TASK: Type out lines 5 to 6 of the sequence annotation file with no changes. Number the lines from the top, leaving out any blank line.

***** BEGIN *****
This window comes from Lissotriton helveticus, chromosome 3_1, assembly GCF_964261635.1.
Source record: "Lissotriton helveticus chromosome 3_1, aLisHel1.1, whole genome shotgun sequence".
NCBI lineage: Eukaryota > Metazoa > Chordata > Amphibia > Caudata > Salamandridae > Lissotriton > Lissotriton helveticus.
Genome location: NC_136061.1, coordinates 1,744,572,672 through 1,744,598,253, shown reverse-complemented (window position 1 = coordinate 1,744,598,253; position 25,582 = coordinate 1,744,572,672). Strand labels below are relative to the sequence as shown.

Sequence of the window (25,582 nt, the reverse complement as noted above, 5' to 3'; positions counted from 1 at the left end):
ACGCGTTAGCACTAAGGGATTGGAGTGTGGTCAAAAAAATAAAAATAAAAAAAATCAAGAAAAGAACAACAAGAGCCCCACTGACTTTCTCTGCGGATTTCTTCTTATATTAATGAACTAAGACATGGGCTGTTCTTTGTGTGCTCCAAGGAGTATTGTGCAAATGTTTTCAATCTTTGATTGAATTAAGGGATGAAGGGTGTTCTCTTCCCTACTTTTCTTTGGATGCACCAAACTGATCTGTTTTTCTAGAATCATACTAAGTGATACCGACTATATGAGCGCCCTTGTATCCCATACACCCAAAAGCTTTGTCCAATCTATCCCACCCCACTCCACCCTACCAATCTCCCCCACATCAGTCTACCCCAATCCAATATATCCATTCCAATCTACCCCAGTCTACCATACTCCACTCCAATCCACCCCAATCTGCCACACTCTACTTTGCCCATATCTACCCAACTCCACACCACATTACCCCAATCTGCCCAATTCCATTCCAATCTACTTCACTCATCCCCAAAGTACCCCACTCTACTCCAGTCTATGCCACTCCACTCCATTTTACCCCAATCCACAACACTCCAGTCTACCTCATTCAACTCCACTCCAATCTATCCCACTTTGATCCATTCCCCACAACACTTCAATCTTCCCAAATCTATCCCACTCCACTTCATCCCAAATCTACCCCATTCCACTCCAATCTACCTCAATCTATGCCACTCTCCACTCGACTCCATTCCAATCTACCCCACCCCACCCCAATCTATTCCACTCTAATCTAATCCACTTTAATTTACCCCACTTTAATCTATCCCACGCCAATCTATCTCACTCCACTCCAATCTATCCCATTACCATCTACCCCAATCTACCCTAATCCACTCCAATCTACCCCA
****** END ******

Sequence of the window (25,582 nt, the reverse complement as noted above, 5' to 3'; positions counted from 1 at the left end):
ACGCGTTAGCACTAAGGGATTGGAGTGTGGTCAAAAAAATAAAAATAAAAAAAATCAAGAAAAGAACAACAAGAGCCCCACTGACTTTCTCTGCGGATTTCTTCTTATATTAATGAACTAAGACATGGGCTGTTCTTTGTGTGCTCCAAGGAGTATTGTGCAAATGTTTTCAATCTTTGATTGAATTAAGGGATGAAGGGTGTTCTCTTCCCTACTTTTCTTTGGATGCACCAAACTGATCTGTTTTTCTAGAATCATACTAAGTGATACCGACTATATGAGCGCCCTTGTATCCCATACACCCAAAAGCTTTGTCCAATCTATCCCACCCCACTCCACCCTACCAATCTCCCCCACATCAGTCTACCCCAATCCAATATATCCATTCCAATCTACCCCAGTCTACCATACTCCACTCCAATCCACCCCAATCTGCCACACTCTACTTTGCCCATATCTACCCAACTCCACACCACATTACCCCAATCTGCCCAATTCCATTCCAATCTACTTCACTCATCCCCAAAGTACCCCACTCTACTCCAGTCTATGCCACTCCACTCCATTTTACCCCAATCCACAACACTCCAGTCTACCTCATTCAACTCCACTCCAATCTATCCCACTTTGATCCATTCCCCACAACACTTCAATCTTCCCAAATCTATCCCACTCCACTTCATCCCAAATCTACCCCATTCCACTCCAATCTACCTCAATCTATGCCACTCTCCACTCGACTCCATTCCAATCTACCCCACCCCACCCCAATCTATTCCACTCTAATCTAATCCACTTTAATTTACCCCACTTTAATCTATCCCACGCCAATCTATCTCACTCCACTCCAATCTATCCCATTACCATCTACCCCAATCTACCCTAATCCACTCCAATCTACCCCA